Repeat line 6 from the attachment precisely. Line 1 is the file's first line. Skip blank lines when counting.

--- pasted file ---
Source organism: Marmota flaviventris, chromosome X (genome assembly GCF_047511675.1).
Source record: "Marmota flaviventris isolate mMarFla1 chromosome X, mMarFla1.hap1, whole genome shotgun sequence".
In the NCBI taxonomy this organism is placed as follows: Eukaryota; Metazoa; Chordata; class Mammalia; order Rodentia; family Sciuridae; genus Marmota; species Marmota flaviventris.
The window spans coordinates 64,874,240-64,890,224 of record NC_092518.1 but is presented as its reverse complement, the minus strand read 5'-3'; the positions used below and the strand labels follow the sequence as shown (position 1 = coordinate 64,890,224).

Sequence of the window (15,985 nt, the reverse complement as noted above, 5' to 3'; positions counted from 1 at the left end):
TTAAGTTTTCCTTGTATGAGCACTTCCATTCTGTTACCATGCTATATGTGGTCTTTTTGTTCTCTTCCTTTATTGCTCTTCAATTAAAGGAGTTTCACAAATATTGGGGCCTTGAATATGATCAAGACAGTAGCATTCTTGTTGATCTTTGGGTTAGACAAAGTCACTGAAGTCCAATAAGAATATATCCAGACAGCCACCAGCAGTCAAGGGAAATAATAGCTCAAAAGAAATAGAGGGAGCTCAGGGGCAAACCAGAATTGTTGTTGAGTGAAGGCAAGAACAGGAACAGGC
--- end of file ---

TTAAGTTTTCCTTGTATGAGCACTTCCATTCTGTTACCATGCTATATGTGGTCTTTTTGTTCTCTTCCTTTATTGCTCTTCAATTAAAGGAGTTTCACAAATATTGGGGCCTTGAATATGATCAAGACAGTAGCATTCTTGTTGATCTTTGGGTTAGACAAAGTCACTGAAGTCCAATAAGAATATATCCAGACAGCCACCAGCAGTCAAGGGAAATAATAGCTCAAAAGAAATAGAGGGAGCTCAGGGGCAAACCAGAATTGTTGTTGAGTGAAGGCAAGAACAGGAACAGGC